Throw Out Your Anchors before the Storm

By Patrick Hawthorne

anchor

27 Now when the fourteenth night had come, as we were driven up and down in the Adriatic Sea, about midnight the sailors sensed that they were drawing near some land. 28 And they took soundings and found it to be twenty fathoms; and when they had gone a little farther, they took soundings again and found it to be fifteen fathoms. 29 Then, fearing lest we should run aground on the rocks, they dropped four anchors from the stern, and prayed for day to come. 30 And as the sailors were seeking to escape from the ship, when they had let down the skiff into the sea, under pretense of putting out anchors from the prow, 31 Paul said to the centurion and the soldiers, “Unless these men stay in the ship, you cannot be saved. (Acts 27:27-31 NKJV)

What a dreadful time it must have been.  Paul warned the captain and crew that a storm was brewing but they ignored him.  “Come on, Paul.  Look how nice the weather; how bright and sunny the day.”

Isn’t that how things tend to go?  We Christian’s…we get all comfy and cozy with our lives.  Warnings upon warnings are given of an approaching storm, but we don’t listen.  “Ahh well…Yes, I know the world is going to hell in a hand basket, but my life is good; I’m blessed.  If a storm comes up, I will just throw out a few anchors.  The Lord will protect me.”  The problem is that we rarely recognize the storm until we are in the midst of it.  By then it is too late to throw out the anchors.  Prayers prayed out of fear cannot be prayers prayed in faith.

Consider this a warning.  A storm is coming!  Throw out your anchors now so that they may grab hold and sustain you in midst of the storms, whether they by natural or spiritual.  Don’t be as the sailors with Paul who tried to catch up in their faith by fear praying.  It will be too late.

“Then, fearing lest we should run aground on the rocks, they dropped four anchors from the stern, and prayed for day to come.” (Acts 27:29).

Begin now!  A really good starting point is Psalms 91.  Read it out loud every day.  Confess it over you and your family till it gets so deep within your spirit that nothing will shake your faith in the Lord.  Be as the wise who build their spiritual homes on solid rock and not as the fools who build their foundation upon sinking sand.  Be blessed.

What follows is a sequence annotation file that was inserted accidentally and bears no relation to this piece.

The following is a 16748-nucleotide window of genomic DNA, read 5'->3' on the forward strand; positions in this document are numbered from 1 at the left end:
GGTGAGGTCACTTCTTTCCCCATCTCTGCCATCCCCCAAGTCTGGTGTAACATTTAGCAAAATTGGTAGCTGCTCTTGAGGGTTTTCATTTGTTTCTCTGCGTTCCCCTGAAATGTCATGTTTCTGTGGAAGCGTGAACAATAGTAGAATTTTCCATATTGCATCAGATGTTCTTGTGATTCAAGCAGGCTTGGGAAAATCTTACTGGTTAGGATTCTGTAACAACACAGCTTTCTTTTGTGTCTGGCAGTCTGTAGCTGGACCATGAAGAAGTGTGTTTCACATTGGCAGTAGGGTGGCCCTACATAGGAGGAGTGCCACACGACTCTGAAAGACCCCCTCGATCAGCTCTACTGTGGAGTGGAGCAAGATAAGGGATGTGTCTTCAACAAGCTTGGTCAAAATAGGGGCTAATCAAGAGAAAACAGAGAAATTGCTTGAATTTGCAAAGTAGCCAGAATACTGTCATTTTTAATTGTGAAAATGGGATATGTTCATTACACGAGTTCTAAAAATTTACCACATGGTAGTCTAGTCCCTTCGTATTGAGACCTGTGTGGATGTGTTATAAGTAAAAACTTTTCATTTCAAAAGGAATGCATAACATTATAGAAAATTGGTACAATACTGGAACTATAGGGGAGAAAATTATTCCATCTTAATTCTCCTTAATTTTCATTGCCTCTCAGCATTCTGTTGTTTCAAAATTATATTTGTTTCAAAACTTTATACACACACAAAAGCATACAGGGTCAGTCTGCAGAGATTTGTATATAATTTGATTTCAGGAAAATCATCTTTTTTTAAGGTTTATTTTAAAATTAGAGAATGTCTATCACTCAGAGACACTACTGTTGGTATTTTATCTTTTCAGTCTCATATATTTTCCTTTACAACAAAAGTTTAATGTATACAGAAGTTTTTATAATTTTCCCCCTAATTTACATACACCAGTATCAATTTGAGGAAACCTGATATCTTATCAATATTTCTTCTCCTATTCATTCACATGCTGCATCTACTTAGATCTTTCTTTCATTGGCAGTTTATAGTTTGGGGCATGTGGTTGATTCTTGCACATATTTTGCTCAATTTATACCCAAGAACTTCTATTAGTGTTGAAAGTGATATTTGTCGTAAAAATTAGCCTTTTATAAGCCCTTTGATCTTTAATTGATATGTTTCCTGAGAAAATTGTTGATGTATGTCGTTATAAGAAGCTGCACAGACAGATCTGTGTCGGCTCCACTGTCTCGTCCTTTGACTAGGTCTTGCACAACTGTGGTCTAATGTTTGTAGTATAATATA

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Blab it and Grab it!

By Patrick Hawthorne

blab

Faith comes by hearing and hearing by the Word of God (Romans 10:17).  Did you know that this applies to you speaking the Word to yourself?  It’s true.  For example, sometimes when I am down I will quote the Message version of Psalm 43:5.  “Why are you cast down my soul?  Why are you singing the blues?  Fix my eyes upon God – soon I’ll be praising again.  He always puts a smile on my face.  He’s my God.”  After quoting that a few times, how can I not smile?

But, what about other verses?  What do I do when I need to build up my faith in the promises of God?  That is when I make it personal.  For example, I regularly quote Psalm 91, but not as it is written.  I make it personal.  I make it applicable to me by removing the  “You’s,” and inserting, “Me” or “I.”   Some might accuse me of being a “blab it and grab it,” type person.  I’m fine with that because I know the difference between faith in God’s word and wishful thinking.

Psalms 91 (Notice that I make it personal to me)

I will dwell in the secret place of the Most High
and  abide under the shadow of the Almighty.
I will say of the Lord“He is my refuge and my fortress;
My God, in Him I will trust.”

Surely God delivers ME from the snare of the fowler
And from the perilous pestilence.
My Father covers ME with His feathers,
And under His wings I shall take refuge;
God’s truth is MY shield and buckler.
I shall not be afraid of the terror by night,
Nor of the arrow that flies by day,
Nor of the pestilence that walks in darkness,
Nor of the destruction that lays waste at noonday.

A thousand may fall at MY side,
And ten thousand at MY right hand;
But it shall not come near ME.
Only with MY eyes shall I look,
And see the reward of the wicked.

Because I have made the Lordwho is my refuge,
Even the Most High, MY dwelling place,
10 No evil shall befall ME,
Nor shall any plague come near MY dwelling;
11 For MY HEAVENLY FATHER shall give His angels charge over ME,
To keep ME in all MY ways.
12 In their hands they shall bear ME up,
Lest I dash MY foot against a stone.
13 I shall tread upon the lion and the cobra,
The young lion and the serpent I shall trample underfoot.

Now this next part is God speaking back to us… Again, I make this personal according to His word.

 

14 “Because Patrick has set his love upon Me, therefore I will deliver him;
I will set Patrick on high, because he has known My name.
15 Patrick shall call upon Me, and I will answer him;
will be with him in trouble;
I will deliver him and honor him.
16 With long life I will satisfy Patrick,
And show him My salvation.”

Let’s carry this a bit further.  “For God so loved the world (that means you and me) that He gave His only begotten Son (Jesus) that whosoever (we qualify as an whosoever) believes on Him shall not perish but have everlasting life.”  Now, let’s make it personal. “For God so loved Me that He gave His only begotten Son and because I believe [trust on a rely] in Him, I shall not perish but have everlasting life.”

It is that simple.  I am simply taking the promises meant for us and making them personal to me.  Now, I challenge you to go ahead and try it.  Blab it and grab it.  I’m sure you will like it if you give it a try.  Be blessed…